UM students pan ministry's housing initiative

Elill Easwaran

UM student union president Guo Shen (in white pants) says the government's initiative to set up the Rumah Sewa Siswa portal was good but more needed to be done to tackle the issue in the long run. – The Malaysian Insight file pic, September 23, 2022.

UNIVERSITI Malaya students are not satisfied with Putrajaya’s latest initiative to solve their accommodation woes, said Guo Shen. 

The UM student union president told The Malaysian Insight that the government’s initiative to set up the Rumah Sewa Siswa (RSS) portal had failed to provide enough accommodation within the undergraduates’ budget.

“It is a good initiative, but from the union’s point of view, the long-term plan should be to increase accommodation space to sustain at least 70% of students,” said Guo Shen. 

He said, as of now, there were about 98 listings in the portal but not all were affordable housing.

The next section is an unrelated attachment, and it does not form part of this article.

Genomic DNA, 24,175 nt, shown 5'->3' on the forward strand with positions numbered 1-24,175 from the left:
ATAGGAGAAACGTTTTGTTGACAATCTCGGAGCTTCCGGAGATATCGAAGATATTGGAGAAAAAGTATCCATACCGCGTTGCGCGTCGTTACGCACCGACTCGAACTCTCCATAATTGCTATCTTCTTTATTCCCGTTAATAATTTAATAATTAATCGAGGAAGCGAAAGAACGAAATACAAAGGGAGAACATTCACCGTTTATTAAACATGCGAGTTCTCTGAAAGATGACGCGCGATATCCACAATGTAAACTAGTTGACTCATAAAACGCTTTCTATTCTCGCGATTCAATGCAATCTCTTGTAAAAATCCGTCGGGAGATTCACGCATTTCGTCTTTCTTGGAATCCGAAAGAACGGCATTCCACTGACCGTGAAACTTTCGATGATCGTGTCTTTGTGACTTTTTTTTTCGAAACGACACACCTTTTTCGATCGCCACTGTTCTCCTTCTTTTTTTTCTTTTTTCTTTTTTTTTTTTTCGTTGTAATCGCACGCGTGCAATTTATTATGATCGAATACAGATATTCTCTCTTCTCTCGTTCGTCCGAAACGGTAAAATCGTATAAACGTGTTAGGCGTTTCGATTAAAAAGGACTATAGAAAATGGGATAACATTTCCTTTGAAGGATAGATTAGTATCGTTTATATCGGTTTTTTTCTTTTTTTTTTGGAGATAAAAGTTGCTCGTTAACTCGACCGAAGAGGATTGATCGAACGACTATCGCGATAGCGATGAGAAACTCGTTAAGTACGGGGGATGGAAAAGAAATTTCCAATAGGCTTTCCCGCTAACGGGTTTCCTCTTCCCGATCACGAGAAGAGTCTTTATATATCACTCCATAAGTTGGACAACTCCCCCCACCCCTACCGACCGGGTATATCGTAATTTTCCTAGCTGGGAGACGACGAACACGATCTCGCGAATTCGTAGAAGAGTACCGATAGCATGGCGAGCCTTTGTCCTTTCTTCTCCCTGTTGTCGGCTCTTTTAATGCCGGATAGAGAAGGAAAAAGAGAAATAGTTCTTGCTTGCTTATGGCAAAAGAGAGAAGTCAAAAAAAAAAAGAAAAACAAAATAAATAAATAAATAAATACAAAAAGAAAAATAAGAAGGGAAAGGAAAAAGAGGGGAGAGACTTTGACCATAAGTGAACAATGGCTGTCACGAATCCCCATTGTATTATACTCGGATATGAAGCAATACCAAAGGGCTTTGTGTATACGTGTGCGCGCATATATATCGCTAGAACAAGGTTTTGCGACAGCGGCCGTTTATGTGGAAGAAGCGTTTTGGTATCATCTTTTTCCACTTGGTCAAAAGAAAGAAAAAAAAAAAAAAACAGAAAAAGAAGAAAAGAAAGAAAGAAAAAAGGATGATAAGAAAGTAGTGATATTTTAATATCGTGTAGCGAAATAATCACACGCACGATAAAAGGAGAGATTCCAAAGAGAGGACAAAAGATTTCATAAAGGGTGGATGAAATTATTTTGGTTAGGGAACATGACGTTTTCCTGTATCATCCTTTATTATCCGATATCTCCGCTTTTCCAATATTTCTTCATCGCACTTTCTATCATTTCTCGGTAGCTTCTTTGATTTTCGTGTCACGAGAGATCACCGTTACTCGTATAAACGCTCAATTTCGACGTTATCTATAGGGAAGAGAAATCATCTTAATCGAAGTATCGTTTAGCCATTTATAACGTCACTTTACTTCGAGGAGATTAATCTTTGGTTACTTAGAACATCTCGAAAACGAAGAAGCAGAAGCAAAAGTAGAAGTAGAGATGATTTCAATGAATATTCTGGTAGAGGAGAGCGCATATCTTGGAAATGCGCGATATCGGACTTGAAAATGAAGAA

“Maybe there will be more listings as time goes by, short-term-wise it’s better than nothing, but the students hope to see greater effort to tackle the issue. 

“We have a Telegram channel for students to look for rental houses but that channel itself has about 2,400 members so 98 listings would not be enough,” he said. 

He conceded that the union did not have a solution to solve the lodging issue in the short run.  

“More needs to be done to tackle the issue in the long run because external rental houses mean private property and landlords would set the rent at any price they wished. 

In a statement yesterday, the Higher Education Ministry (MOHE) said it would continue to monitor the administration of the RSS portal to ensure more places for rental were listed at affordable rates to meet the needs of off-campus students.  

“Public universities, through the Off-Campus Student Management Unit, need to continue to accommodate and help the students concerned.  

“Students are also advised to liaise with the unit at their respective public universities for advice on house hunting, rental contracts, and other related matters,” it said.